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Check small print to avoid flood misery
As businesses in Essex mop up after this week’s floods, a leading solicitor is urging landlords and tenants to check the small print of their lease as insurers prepare to withdraw flood damage as standard.
Flood risk cover has come under the microscope of insurers in recent years as claims have increased and more properties are planned to be built on flood plains.
And, according to David Rayner, who leads the commercial property team at Birkett Long in Chelmsford, news that the Government plans to spend £500m a year on flood defences – half the amount recommended by the Environment Agency – is doing little to ease insurers’ fears.
The insurance industry has yet to confirm it will renew an agreement with the Government – which runs out in 2013 – committing it to provide cover for customers, as long as flood risk is properly managed.
“There is a real danger that some properties will become uninsurable for flood risk, and if the premises are mortgaged, that could put the borrower in breach of some of their mortgage obligations,” said Mr Rayner.
“Where premises are leased, both landlords and tenants will want to review the terms of the lease to check who has responsibility for obtaining insurance cover and who has responsibility – and potentially liability – if a risk ceases to be insurable.”
Many old leases place a duty on landlords to insure against specific risks, usually including flooding, and if the risk becomes uninsurable then the landlord will be responsible for repairs.
But newer leases often include clauses that remove that obligation where risks can not be covered in the UK insurance market at reasonable cost.
“So the landlord will no longer have a responsibility to insure against flooding if it becomes prohibitively expensive,” explained Mr Rayner. “But that’s not the end of the story, because the tenant will have a duty to repair, which will include damage caused by uninsurable risks.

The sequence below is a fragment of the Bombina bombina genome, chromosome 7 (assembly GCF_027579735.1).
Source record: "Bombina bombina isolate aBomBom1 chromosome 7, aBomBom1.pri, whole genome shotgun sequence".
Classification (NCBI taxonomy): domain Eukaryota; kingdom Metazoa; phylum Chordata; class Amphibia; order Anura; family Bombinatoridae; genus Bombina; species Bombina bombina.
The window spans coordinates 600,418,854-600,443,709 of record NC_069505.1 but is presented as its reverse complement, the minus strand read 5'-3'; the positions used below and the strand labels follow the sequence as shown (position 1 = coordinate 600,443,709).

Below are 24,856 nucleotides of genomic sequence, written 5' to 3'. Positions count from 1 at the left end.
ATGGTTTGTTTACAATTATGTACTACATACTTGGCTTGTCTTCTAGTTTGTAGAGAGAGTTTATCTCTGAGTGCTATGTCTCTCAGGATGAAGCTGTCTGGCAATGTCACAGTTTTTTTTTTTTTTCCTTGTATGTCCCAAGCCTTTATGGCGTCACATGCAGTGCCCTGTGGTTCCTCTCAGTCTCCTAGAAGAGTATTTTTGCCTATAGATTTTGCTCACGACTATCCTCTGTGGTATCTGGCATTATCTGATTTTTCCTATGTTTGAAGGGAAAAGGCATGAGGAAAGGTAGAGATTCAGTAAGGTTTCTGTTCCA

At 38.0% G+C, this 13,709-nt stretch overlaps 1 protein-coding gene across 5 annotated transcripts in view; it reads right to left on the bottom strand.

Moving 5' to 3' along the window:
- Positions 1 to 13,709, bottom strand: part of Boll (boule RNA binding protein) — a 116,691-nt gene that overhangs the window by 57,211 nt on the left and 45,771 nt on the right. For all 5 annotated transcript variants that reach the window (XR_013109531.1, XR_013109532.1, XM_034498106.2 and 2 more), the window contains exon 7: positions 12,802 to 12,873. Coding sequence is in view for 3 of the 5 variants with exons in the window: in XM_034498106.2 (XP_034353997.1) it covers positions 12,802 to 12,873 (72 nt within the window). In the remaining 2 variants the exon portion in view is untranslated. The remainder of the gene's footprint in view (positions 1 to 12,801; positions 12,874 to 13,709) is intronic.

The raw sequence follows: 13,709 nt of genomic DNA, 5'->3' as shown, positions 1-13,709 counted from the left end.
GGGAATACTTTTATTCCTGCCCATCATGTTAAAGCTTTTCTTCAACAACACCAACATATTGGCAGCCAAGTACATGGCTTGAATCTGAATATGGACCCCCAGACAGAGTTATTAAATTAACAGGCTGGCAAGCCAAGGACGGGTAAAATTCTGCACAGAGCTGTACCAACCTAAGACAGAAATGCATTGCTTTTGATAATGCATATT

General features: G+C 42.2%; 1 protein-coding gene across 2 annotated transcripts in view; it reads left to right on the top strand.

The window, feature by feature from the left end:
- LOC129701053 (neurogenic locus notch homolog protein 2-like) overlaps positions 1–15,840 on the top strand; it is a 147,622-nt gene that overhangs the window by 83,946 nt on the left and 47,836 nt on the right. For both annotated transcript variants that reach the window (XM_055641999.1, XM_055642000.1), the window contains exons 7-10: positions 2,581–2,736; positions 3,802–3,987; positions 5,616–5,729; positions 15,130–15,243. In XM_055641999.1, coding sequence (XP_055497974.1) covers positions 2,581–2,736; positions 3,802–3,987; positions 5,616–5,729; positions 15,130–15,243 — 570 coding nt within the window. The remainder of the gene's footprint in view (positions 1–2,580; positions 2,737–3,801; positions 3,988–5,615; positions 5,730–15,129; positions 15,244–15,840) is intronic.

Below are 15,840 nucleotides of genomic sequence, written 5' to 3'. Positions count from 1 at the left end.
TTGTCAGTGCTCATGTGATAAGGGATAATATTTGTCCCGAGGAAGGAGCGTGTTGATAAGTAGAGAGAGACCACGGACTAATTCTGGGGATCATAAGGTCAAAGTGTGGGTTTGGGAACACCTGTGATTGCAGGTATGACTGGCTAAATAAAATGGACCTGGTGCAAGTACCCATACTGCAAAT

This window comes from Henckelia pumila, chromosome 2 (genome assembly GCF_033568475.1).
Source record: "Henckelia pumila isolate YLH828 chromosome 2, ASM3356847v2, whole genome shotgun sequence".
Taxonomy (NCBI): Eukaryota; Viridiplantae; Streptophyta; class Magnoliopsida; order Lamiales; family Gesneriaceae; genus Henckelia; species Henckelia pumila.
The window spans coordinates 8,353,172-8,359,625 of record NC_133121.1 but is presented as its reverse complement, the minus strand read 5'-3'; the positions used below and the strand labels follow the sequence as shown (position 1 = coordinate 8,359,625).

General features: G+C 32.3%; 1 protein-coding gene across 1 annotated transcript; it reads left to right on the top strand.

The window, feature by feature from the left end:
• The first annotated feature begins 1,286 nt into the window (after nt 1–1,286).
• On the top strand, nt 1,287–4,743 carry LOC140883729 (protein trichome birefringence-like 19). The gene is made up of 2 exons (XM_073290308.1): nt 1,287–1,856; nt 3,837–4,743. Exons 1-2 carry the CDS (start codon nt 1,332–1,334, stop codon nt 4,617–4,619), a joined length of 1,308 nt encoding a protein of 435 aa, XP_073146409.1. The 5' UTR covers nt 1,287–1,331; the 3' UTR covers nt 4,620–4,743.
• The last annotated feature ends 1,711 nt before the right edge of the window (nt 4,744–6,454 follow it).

“Not only that, but while the tenant will usually not have to pay rent if the property is damaged or destroyed by any of the insured risks, they will have to continue paying if damage is caused by an uninsured risk – even if the property is unusable.
“It stands to reason that some tenants will look to amend the lease to put all liability for damage caused by uninsured risks back on the landlord.”
But, according to Mr Rayner, there is a fairer way – to require the landlord to insure against risks where cover is readily available at reasonable rates, but to make specific provision for what happens if damage is caused by an uninsured risk.
“Normally, that will mean giving the landlord the option to repair the uninsured damage at the landlord’s cost, and if he does, the rent would be suspended until the repairs are complete.
“However, if the landlord decided not to carry out the repair within an agreed timescale, then either party would be able to bring the lease to an end.”
Unfortunately, not only could flooding prove to be a human tragedy, as it has in Australia, but it has the potential to cause real harm to the viability of many businesses.
For further information and/or to request a review of your existing property documents please contact David Rayner on 01245 453826 or email firstname.lastname@example.org